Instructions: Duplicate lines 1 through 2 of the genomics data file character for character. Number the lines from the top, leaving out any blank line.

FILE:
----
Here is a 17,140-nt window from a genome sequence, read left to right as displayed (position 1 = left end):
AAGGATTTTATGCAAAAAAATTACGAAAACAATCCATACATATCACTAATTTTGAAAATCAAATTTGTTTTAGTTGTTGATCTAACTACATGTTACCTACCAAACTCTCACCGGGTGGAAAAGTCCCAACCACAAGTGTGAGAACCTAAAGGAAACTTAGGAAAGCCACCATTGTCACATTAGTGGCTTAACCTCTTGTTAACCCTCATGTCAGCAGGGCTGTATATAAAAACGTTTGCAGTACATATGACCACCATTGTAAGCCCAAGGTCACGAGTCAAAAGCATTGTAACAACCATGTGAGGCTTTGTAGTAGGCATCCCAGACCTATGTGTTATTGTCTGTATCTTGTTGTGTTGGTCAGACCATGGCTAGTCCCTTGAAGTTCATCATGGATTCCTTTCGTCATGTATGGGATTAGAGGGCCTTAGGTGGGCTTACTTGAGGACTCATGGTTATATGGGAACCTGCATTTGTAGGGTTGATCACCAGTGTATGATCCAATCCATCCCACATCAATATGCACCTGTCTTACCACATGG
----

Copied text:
Here is a 17,140-nt window from a genome sequence, read left to right as displayed (position 1 = left end):
AAGGATTTTATGCAAAAAAATTACGAAAACAATCCATACATATCACTAATTTTGAAAATCAAATTTGTTTTAGTTGTTGATCTAACTACATGTTACCTACCAAACTCTCACCGGGTGGAAAAGTCCCAACCACAAGTGTGAGAACCTAAAGGAAACTTAGGAAAGCCACCATTGTCACATTAGTGGCTTAACCTCTTGTTAACCCTCATGTCAGCAGGGCTGTATATAAAAACGTTTGCAGTACATATGACCACCATTGTAAGCCCAAGGTCACGAGTCAAAAGCATTGTAACAACCATGTGAGGCTTTGTAGTAGGCATCCCAGACCTATGTGTTATTGTCTGTATCTTGTTGTGTTGGTCAGACCATGGCTAGTCCCTTGAAGTTCATCATGGATTCCTTTCGTCATGTATGGGATTAGAGGGCCTTAGGTGGGCTTACTTGAGGACTCATGGTTATATGGGAACCTGCATTTGTAGGGTTGATCACCAGTGTATGATCCAATCCATCCCACATCAATATGCACCTGTCTTACCACATGG